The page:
• Irregular Bone Growth: It’s feasible, in very rare instances, that hearing loss on one side can be the result of abnormal bone growth. This bone can, when it grows in a specific way, interfere with your ability to hear.
  • Ruptured eardrum: Usually, a ruptured eardrum is hard to miss. Objects in the ear, head trauma, or loud noise (amongst other things) can be the cause of a ruptured eardrum. And it happens when a hole is created between the thin membrane that separates your ear canal and middle ear. The result can be really painful, and usually leads to tinnitus or hearing loss in that ear.
  • Meniere’s Disease: When someone is dealing with the degenerative condition called Menier’s disease, they frequently experience vertigo and hearing loss. Often, the disease advances asymmetrically: one ear might be affected before the other. Hearing loss in one ear with ringing is another common symptom of Meniere’s Disease.
  • Other infections: Swelling is one of your body’s most prevailing responses to infection. It’s just what your body does! Swelling in response to an infection isn’t always localized so hearing loss in one ear can be caused by any infection that would cause inflammation.
  • Earwax: Yes your hearing can be obstructed by too much earwax packed in your ear canal. It’s like wearing an earplug. If this is the case, do not reach for a cotton swab. A cotton swab can just create a worse and more entrenched issue.
  • Ear infections: Swelling typical results when you have an ear infection. And it will extremely difficult to hear through a swollen, closed up ear canal.

So how should I address hearing loss in one ear?

Treatment options for single-sided hearing loss will differ depending on the root cause. In the case of particular obstructions (such as bone or tissue growths), surgery might be the appropriate option. A ruptured eardrum or similar issues will usually heal naturally. Other problems such as excessive earwax can be easily cleared away.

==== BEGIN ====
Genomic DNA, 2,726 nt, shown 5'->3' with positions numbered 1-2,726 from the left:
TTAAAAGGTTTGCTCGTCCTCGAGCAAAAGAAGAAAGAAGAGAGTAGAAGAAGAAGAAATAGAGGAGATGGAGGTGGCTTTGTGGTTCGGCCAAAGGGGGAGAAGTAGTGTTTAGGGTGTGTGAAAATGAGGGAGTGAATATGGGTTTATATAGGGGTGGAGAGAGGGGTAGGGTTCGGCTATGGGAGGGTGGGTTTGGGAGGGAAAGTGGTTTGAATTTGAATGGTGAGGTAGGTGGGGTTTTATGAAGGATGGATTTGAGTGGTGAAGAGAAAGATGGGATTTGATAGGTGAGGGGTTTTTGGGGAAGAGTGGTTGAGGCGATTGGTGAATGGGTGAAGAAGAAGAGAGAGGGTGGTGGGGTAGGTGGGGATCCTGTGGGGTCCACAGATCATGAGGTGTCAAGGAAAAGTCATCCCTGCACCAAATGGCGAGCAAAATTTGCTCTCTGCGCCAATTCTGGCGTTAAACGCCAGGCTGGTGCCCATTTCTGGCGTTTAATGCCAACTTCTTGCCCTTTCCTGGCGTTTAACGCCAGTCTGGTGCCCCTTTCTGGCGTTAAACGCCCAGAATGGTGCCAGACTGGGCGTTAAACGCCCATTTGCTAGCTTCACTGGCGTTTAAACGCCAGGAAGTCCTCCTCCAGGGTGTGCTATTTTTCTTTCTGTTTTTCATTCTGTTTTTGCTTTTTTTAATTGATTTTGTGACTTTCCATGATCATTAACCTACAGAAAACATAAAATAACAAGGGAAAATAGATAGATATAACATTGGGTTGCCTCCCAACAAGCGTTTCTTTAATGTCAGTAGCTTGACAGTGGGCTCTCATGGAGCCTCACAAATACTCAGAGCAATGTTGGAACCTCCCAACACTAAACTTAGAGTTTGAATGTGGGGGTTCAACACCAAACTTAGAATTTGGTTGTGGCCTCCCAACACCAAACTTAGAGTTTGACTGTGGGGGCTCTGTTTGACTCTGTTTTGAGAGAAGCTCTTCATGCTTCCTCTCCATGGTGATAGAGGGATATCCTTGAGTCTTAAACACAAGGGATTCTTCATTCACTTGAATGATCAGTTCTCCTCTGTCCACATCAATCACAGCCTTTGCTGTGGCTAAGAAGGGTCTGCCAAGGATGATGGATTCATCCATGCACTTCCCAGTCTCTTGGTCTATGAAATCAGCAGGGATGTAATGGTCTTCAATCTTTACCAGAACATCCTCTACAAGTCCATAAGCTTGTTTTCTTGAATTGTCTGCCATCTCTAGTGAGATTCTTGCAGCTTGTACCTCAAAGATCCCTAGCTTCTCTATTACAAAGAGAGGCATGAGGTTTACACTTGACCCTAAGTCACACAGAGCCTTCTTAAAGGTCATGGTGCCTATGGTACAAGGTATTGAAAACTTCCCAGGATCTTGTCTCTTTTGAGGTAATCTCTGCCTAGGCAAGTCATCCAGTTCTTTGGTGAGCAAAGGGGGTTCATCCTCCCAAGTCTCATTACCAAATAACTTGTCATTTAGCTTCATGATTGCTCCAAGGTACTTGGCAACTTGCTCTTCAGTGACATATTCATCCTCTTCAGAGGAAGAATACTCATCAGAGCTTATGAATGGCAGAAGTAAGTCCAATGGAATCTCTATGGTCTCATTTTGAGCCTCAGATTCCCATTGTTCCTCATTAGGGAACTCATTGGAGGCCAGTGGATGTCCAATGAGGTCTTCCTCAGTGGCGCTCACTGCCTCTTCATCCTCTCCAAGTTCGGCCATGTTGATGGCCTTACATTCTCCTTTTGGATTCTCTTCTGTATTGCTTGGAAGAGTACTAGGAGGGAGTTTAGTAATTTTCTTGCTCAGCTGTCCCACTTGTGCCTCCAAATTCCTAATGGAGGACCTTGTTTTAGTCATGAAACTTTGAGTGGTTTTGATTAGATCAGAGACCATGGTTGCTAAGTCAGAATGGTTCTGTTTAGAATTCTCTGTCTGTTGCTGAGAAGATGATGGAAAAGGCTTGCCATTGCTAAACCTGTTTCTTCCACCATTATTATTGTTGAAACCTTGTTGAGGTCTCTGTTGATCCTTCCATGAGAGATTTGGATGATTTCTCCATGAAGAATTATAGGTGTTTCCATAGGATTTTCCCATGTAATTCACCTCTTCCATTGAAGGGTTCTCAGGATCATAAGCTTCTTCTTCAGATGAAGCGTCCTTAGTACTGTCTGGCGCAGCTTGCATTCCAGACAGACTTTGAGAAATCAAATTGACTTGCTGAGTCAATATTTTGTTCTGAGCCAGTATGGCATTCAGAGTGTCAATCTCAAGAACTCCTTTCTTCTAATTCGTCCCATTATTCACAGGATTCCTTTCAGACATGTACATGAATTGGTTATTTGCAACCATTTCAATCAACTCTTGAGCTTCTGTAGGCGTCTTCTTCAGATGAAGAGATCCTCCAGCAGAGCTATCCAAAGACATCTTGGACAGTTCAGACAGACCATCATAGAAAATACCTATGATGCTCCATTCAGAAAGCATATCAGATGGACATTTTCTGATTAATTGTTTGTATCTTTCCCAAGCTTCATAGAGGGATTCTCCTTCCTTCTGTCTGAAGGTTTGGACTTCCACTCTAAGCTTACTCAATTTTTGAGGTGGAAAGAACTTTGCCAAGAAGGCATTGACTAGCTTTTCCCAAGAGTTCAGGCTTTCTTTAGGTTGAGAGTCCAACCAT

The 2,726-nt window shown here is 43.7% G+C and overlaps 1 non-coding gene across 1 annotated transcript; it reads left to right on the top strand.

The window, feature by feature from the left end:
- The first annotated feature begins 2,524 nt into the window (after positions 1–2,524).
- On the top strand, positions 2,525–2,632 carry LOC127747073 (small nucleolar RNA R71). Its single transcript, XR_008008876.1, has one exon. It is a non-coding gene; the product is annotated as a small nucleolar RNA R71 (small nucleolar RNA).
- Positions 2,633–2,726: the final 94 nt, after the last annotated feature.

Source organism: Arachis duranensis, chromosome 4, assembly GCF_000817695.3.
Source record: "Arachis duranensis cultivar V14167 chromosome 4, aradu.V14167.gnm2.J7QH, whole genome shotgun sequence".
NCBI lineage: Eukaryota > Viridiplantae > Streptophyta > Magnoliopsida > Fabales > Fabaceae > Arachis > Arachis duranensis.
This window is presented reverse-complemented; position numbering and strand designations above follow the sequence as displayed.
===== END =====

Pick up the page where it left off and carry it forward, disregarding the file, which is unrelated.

In some cases, however, your single-sided hearing loss might be permanent. And in these situations, we will help by prescribing one of two hearing aid solutions:

  • CROS Hearing Aid: This type of uniquely manufactured hearing aid is specifically made to treat single-sided hearing impairment. These hearing aids are able to detect sounds from your plugged ear and send them to your brain via your good ear. It’s quite effective not to mention complicated and very cool.
  • Bone-Conduction Hearing Aids: To help you compensate for being able to hear from only one ear, these hearing aids make use of your bones to move the sound waves to your brain, bypassing much of the ear altogether.

It all starts with your hearing specialist

There’s most likely a good reason why you can only hear out of one ear. It’s not something that should be disregarded. It’s important, both for your wellness and for your hearing health, to get to the bottom of those causes. So schedule a visit with us today, so you can start hearing out of both ears again!



The site information is for educational and informational purposes only and does not constitute medical advice. To receive personalized advice or treatment, schedule an appointment.